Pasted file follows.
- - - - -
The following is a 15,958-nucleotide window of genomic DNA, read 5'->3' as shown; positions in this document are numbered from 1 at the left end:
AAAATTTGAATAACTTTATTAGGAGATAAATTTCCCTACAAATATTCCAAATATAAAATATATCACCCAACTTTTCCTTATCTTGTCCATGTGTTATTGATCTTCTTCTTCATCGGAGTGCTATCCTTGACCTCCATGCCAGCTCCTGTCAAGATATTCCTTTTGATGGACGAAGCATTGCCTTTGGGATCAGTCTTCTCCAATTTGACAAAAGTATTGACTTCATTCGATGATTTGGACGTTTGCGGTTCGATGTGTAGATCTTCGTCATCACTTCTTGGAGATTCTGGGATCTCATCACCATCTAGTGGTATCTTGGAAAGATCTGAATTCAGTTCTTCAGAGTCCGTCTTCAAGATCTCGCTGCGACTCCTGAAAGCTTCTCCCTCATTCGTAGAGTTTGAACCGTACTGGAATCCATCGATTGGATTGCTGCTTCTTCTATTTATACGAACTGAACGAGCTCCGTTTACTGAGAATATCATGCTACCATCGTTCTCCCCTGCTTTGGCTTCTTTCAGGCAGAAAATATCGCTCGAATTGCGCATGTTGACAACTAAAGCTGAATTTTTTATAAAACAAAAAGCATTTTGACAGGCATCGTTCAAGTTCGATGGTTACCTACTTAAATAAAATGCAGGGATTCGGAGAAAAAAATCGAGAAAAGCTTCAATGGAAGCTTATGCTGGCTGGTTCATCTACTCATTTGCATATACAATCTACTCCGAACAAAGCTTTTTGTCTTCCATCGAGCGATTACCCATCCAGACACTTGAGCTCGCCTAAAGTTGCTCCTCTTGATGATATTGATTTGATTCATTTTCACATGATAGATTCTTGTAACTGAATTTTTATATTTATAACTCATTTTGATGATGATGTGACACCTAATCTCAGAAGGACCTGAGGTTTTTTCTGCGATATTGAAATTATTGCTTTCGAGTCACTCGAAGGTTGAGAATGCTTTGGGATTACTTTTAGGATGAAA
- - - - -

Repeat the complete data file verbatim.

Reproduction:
The following is a 15,958-nucleotide window of genomic DNA, read 5'->3' as shown; positions in this document are numbered from 1 at the left end:
AAAATTTGAATAACTTTATTAGGAGATAAATTTCCCTACAAATATTCCAAATATAAAATATATCACCCAACTTTTCCTTATCTTGTCCATGTGTTATTGATCTTCTTCTTCATCGGAGTGCTATCCTTGACCTCCATGCCAGCTCCTGTCAAGATATTCCTTTTGATGGACGAAGCATTGCCTTTGGGATCAGTCTTCTCCAATTTGACAAAAGTATTGACTTCATTCGATGATTTGGACGTTTGCGGTTCGATGTGTAGATCTTCGTCATCACTTCTTGGAGATTCTGGGATCTCATCACCATCTAGTGGTATCTTGGAAAGATCTGAATTCAGTTCTTCAGAGTCCGTCTTCAAGATCTCGCTGCGACTCCTGAAAGCTTCTCCCTCATTCGTAGAGTTTGAACCGTACTGGAATCCATCGATTGGATTGCTGCTTCTTCTATTTATACGAACTGAACGAGCTCCGTTTACTGAGAATATCATGCTACCATCGTTCTCCCCTGCTTTGGCTTCTTTCAGGCAGAAAATATCGCTCGAATTGCGCATGTTGACAACTAAAGCTGAATTTTTTATAAAACAAAAAGCATTTTGACAGGCATCGTTCAAGTTCGATGGTTACCTACTTAAATAAAATGCAGGGATTCGGAGAAAAAAATCGAGAAAAGCTTCAATGGAAGCTTATGCTGGCTGGTTCATCTACTCATTTGCATATACAATCTACTCCGAACAAAGCTTTTTGTCTTCCATCGAGCGATTACCCATCCAGACACTTGAGCTCGCCTAAAGTTGCTCCTCTTGATGATATTGATTTGATTCATTTTCACATGATAGATTCTTGTAACTGAATTTTTATATTTATAACTCATTTTGATGATGATGTGACACCTAATCTCAGAAGGACCTGAGGTTTTTTCTGCGATATTGAAATTATTGCTTTCGAGTCACTCGAAGGTTGAGAATGCTTTGGGATTACTTTTAGGATGAAA